BBC iPlayer and the U.K. ISP bandwidth row

17 08 2007

So a typical download of a TV programme (of unspecified duration) costs U.K. ISPs £0.67 at peak times, according to Jeremy Penston on The Register, a site which has selflessly devoted itself to BBC iPlayer-bashing in recent weeks — given that BAA, the operator of London’s Heathrow, Gatwick and Stansted airports is outside its reporting remit, probably understandable, given it’s silly season.

While the piece offers a more conciliatory slant on the BBC’s position, highlighting the fact that ISPs with unrealistically-tighter margins are feeling the greatest squeeze, it neglects to mention that the recently-beta-launched iPlayer is but a drop in the ocean of online video usage.

YouTube’s figures grow exponentially month-on-month, for every YouTube there are 100s of lookey-likeys, alongside BBC iPlayer there are also dozens of video download services (most of which got to market before); so why is the BBC’s product singularly responsible for all of this greater usage?

While a major marketing campaign to promote the iPlayer once it fully launches is inevitable, together with the halo effect of other services which don’t have access to the kind of on-air time or impact at the BBC’s disposal, just take a look at the chart below, illustrating daily reach over a one month period: the flatline at the bottom is one of the world’s most popular websites (bbc.co.uk; which includes BBC iPlayer), barely registering on the radar. The one at the top is another of the world’s most popular websites 🙂 YouTube…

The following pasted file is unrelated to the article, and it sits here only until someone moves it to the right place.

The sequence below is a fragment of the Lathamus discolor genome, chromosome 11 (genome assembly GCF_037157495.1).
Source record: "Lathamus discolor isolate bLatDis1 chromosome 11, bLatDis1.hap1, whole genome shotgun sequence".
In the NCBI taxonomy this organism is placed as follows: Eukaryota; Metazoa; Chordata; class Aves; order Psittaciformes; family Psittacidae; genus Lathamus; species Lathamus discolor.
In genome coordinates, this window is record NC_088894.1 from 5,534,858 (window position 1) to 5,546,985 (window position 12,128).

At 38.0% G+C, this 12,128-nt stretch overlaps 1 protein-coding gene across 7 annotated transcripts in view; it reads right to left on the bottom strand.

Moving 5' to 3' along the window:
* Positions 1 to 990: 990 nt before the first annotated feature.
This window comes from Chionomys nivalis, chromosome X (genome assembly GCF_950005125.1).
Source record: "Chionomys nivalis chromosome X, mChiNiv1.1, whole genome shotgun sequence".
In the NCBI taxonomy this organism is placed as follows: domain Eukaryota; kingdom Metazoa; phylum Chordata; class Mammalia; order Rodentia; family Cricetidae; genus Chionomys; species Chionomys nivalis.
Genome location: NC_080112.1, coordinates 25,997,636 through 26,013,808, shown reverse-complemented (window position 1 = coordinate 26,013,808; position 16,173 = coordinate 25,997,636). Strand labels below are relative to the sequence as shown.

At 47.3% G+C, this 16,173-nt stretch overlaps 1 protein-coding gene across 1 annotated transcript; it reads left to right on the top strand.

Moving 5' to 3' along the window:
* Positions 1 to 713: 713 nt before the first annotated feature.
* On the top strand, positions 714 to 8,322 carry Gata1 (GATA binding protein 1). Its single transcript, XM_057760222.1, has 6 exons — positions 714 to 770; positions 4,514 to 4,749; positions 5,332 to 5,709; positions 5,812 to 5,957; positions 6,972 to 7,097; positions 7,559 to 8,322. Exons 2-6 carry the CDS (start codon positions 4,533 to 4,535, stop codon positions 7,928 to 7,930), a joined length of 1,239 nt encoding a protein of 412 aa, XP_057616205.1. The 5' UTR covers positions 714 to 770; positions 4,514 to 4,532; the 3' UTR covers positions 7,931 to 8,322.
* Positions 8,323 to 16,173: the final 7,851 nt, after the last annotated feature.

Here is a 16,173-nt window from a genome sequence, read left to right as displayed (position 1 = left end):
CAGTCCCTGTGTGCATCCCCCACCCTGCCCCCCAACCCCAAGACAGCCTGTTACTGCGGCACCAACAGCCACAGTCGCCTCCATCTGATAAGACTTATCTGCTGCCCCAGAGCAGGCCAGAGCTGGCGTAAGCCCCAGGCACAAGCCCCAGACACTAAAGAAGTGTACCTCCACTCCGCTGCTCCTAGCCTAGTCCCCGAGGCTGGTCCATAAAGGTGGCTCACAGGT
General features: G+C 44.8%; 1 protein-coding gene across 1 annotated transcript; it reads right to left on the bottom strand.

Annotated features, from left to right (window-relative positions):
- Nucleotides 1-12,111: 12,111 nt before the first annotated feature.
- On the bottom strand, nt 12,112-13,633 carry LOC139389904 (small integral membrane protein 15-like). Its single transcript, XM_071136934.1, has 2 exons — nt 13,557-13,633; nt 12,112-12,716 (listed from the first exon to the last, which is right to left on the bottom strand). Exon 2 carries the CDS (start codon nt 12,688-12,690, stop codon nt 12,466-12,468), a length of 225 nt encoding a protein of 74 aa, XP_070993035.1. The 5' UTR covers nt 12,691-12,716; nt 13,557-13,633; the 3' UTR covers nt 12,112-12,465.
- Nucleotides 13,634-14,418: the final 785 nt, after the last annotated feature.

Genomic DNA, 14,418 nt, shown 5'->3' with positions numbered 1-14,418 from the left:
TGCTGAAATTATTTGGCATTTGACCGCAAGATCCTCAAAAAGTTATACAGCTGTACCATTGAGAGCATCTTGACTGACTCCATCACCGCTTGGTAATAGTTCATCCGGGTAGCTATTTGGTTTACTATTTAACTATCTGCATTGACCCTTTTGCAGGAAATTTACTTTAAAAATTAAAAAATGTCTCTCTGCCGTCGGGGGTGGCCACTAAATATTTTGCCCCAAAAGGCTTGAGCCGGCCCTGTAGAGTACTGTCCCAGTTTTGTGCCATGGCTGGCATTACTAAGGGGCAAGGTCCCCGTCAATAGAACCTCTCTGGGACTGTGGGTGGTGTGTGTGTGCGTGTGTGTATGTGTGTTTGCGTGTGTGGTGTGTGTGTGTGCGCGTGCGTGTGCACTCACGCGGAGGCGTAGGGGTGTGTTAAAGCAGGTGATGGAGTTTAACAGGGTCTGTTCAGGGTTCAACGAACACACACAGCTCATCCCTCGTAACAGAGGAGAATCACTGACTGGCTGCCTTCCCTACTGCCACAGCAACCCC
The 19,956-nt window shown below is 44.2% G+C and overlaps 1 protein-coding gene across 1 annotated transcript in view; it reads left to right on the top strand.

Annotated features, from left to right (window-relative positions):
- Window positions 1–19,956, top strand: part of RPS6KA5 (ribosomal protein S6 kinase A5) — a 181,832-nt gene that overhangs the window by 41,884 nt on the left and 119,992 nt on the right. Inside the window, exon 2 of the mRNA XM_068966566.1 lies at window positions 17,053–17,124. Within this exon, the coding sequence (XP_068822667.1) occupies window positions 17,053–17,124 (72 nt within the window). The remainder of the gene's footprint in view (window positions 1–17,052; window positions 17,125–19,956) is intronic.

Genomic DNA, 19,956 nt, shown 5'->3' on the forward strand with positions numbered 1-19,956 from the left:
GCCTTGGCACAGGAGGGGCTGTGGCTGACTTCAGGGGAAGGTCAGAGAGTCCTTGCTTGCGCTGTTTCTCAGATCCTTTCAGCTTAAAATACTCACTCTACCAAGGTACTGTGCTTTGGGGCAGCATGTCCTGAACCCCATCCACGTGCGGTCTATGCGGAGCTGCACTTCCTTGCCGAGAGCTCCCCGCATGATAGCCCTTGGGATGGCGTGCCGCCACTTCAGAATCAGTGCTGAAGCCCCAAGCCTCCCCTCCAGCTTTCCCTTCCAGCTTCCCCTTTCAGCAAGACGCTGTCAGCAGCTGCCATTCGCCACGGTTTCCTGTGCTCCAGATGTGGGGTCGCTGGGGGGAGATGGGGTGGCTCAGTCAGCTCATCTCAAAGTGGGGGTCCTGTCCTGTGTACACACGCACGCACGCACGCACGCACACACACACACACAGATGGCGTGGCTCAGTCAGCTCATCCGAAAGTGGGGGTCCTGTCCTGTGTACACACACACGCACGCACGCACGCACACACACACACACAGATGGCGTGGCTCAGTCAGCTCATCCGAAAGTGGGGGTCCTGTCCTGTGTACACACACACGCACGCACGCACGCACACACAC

graph.png

Then there’s the £0.67 figure itself: where does it come from? Regulator Ofcom’s earlier estimates were based on an average user downloading 13 x 40-minute programmes over a typical month. Even at peak times of consumption its estimate was that this would cost no more than £0.50 per hour, per user.

But the clincher is that the average iPlayer user (take as a generic for average user of a video downloads service) would typically cost an ISP £0.24 per hour of usage. That’s tough on operators like Carphone Warehouse and Tiscali, who have chosen to underprice competitors, but perhaps they should be pricing in the exponential growth of other online video, or targeting the offer at market segments which are less likely to reach even average levels of consumption (e.g. research has demonstrated that the 55+ market, an ever-more-active online usage segment, is least likely to warm to the idea of consuming big files, like video downloads).

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ISPs: we know what you’re doing, and you’ll pay for it

8 08 2007

Packet sniffing may sound like something which goes on in the backrooms of less salubrious nightclubs, but it’s use is becoming increasingly commonplace among ISPs who want to build a detailed, real-time picture of how customers are using their networks, in order to manage demand; as well as to turn down the tap or surcharge heavier users.

In a more sinister twist, the same technology is also being used to comply with U.S. government-ordered internet wiretaps and by the Saudi Arabian authorities to keep a watchful eye on what its citizens are doing online.

By far the most comprehensive and accessible piece I’ve read on the subject so far is this one by Nate Anderson, over on ars technica. Recommended reading.





Of minnows, big ponds and wonky economics

3 08 2007